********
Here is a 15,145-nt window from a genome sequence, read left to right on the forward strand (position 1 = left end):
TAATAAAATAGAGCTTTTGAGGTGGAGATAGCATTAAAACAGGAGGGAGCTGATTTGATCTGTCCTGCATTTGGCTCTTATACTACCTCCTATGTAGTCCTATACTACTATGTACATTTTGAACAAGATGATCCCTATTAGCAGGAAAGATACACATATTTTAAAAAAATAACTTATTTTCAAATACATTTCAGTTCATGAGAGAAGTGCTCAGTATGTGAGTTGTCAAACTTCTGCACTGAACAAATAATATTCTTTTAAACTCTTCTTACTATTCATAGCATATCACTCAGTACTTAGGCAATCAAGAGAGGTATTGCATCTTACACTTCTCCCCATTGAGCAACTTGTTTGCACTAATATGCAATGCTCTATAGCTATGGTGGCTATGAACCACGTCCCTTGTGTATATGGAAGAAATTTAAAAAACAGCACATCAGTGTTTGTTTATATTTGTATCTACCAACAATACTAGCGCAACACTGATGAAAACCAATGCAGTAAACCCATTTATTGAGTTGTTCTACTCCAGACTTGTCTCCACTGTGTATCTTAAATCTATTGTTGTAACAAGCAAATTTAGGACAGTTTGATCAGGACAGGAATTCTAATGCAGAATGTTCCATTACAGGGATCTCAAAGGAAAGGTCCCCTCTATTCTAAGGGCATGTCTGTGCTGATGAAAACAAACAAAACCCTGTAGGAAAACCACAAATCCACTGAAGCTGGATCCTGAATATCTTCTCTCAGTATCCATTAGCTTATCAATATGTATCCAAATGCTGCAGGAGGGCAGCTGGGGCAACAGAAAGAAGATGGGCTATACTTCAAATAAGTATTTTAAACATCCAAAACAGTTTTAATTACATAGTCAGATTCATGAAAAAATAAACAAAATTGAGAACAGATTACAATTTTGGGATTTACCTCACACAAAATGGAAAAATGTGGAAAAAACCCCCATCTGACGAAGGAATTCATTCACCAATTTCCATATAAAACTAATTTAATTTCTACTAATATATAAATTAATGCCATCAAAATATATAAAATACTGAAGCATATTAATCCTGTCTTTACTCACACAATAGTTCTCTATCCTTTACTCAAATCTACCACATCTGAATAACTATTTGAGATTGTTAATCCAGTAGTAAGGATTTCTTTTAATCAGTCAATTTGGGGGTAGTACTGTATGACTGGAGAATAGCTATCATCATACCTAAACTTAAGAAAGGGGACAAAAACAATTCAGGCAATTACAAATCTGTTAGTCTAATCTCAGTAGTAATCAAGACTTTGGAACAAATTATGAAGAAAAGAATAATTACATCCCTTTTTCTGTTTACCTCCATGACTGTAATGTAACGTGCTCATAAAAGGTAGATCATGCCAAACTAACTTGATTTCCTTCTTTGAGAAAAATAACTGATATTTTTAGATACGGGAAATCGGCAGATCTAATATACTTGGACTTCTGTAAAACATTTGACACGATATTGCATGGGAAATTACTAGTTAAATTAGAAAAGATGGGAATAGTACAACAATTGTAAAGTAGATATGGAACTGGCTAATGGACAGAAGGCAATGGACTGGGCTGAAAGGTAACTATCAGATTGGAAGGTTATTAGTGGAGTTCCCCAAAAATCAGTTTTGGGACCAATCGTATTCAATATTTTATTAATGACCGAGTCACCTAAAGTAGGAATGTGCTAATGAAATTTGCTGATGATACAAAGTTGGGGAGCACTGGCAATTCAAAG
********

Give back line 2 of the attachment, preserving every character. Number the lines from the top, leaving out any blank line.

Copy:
TAATAAAATAGAGCTTTTGAGGTGGAGATAGCATTAAAACAGGAGGGAGCTGATTTGATCTGTCCTGCATTTGGCTCTTATACTACCTCCTATGTAGTCCTATACTACTATGTACATTTTGAACAAGATGATCCCTATTAGCAGGAAAGATACACATATTTTAAAAAAATAACTTATTTTCAAATACATTTCAGTTCATGAGAGAAGTGCTCAGTATGTGAGTTGTCAAACTTCTGCACTGAACAAATAATATTCTTTTAAACTCTTCTTACTATTCATAGCATATCACTCAGTACTTAGGCAATCAAGAGAGGTATTGCATCTTACACTTCTCCCCATTGAGCAACTTGTTTGCACTAATATGCAATGCTCTATAGCTATGGTGGCTATGAACCACGTCCCTTGTGTATATGGAAGAAATTTAAAAAACAGCACATCAGTGTTTGTTTATATTTGTATCTACCAACAATACTAGCGCAACACTGATGAAAACCAATGCAGTAAACCCATTTATTGAGTTGTTCTACTCCAGACTTGTCTCCACTGTGTATCTTAAATCTATTGTTGTAACAAGCAAATTTAGGACAGTTTGATCAGGACAGGAATTCTAATGCAGAATGTTCCATTACAGGGATCTCAAAGGAAAGGTCCCCTCTATTCTAAGGGCATGTCTGTGCTGATGAAAACAAACAAAACCCTGTAGGAAAACCACAAATCCACTGAAGCTGGATCCTGAATATCTTCTCTCAGTATCCATTAGCTTATCAATATGTATCCAAATGCTGCAGGAGGGCAGCTGGGGCAACAGAAAGAAGATGGGCTATACTTCAAATAAGTATTTTAAACATCCAAAACAGTTTTAATTACATAGTCAGATTCATGAAAAAATAAACAAAATTGAGAACAGATTACAATTTTGGGATTTACCTCACACAAAATGGAAAAATGTGGAAAAAACCCCCATCTGACGAAGGAATTCATTCACCAATTTCCATATAAAACTAATTTAATTTCTACTAATATATAAATTAATGCCATCAAAATATATAAAATACTGAAGCATATTAATCCTGTCTTTACTCACACAATAGTTCTCTATCCTTTACTCAAATCTACCACATCTGAATAACTATTTGAGATTGTTAATCCAGTAGTAAGGATTTCTTTTAATCAGTCAATTTGGGGGTAGTACTGTATGACTGGAGAATAGCTATCATCATACCTAAACTTAAGAAAGGGGACAAAAACAATTCAGGCAATTACAAATCTGTTAGTCTAATCTCAGTAGTAATCAAGACTTTGGAACAAATTATGAAGAAAAGAATAATTACATCCCTTTTTCTGTTTACCTCCATGACTGTAATGTAACGTGCTCATAAAAGGTAGATCATGCCAAACTAACTTGATTTCCTTCTTTGAGAAAAATAACTGATATTTTTAGATACGGGAAATCGGCAGATCTAATATACTTGGACTTCTGTAAAACATTTGACACGATATTGCATGGGAAATTACTAGTTAAATTAGAAAAGATGGGAATAGTACAACAATTGTAAAGTAGATATGGAACTGGCTAATGGACAGAAGGCAATGGACTGGGCTGAAAGGTAACTATCAGATTGGAAGGTTATTAGTGGAGTTCCCCAAAAATCAGTTTTGGGACCAATCGTATTCAATATTTTATTAATGACCGAGTCACCTAAAGTAGGAATGTGCTAATGAAATTTGCTGATGATACAAAGTTGGGGAGCACTGGCAATTCAAAG